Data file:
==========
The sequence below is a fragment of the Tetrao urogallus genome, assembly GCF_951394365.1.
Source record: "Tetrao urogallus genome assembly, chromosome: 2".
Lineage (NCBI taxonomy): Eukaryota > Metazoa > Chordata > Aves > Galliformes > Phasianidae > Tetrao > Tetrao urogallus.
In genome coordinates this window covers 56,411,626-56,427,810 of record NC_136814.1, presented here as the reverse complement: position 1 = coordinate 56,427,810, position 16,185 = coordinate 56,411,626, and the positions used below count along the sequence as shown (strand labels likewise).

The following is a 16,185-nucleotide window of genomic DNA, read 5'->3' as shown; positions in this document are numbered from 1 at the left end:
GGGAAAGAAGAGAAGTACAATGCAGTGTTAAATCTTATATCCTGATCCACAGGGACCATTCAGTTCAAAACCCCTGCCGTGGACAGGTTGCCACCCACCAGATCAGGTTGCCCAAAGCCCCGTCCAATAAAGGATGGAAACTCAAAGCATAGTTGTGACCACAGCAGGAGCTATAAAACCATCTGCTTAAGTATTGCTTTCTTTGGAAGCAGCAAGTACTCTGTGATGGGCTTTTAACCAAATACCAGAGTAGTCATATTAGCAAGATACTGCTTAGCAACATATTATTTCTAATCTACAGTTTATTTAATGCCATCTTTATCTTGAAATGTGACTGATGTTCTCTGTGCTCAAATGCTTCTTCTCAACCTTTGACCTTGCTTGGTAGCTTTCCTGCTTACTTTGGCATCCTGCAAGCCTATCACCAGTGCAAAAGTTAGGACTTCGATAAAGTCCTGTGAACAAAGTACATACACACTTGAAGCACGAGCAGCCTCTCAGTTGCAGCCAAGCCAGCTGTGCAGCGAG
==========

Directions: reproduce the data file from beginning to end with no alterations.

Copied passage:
The sequence below is a fragment of the Tetrao urogallus genome, assembly GCF_951394365.1.
Source record: "Tetrao urogallus genome assembly, chromosome: 2".
Lineage (NCBI taxonomy): Eukaryota > Metazoa > Chordata > Aves > Galliformes > Phasianidae > Tetrao > Tetrao urogallus.
In genome coordinates this window covers 56,411,626-56,427,810 of record NC_136814.1, presented here as the reverse complement: position 1 = coordinate 56,427,810, position 16,185 = coordinate 56,411,626, and the positions used below count along the sequence as shown (strand labels likewise).

The following is a 16,185-nucleotide window of genomic DNA, read 5'->3' as shown; positions in this document are numbered from 1 at the left end:
GGGAAAGAAGAGAAGTACAATGCAGTGTTAAATCTTATATCCTGATCCACAGGGACCATTCAGTTCAAAACCCCTGCCGTGGACAGGTTGCCACCCACCAGATCAGGTTGCCCAAAGCCCCGTCCAATAAAGGATGGAAACTCAAAGCATAGTTGTGACCACAGCAGGAGCTATAAAACCATCTGCTTAAGTATTGCTTTCTTTGGAAGCAGCAAGTACTCTGTGATGGGCTTTTAACCAAATACCAGAGTAGTCATATTAGCAAGATACTGCTTAGCAACATATTATTTCTAATCTACAGTTTATTTAATGCCATCTTTATCTTGAAATGTGACTGATGTTCTCTGTGCTCAAATGCTTCTTCTCAACCTTTGACCTTGCTTGGTAGCTTTCCTGCTTACTTTGGCATCCTGCAAGCCTATCACCAGTGCAAAAGTTAGGACTTCGATAAAGTCCTGTGAACAAAGTACATACACACTTGAAGCACGAGCAGCCTCTCAGTTGCAGCCAAGCCAGCTGTGCAGCGAG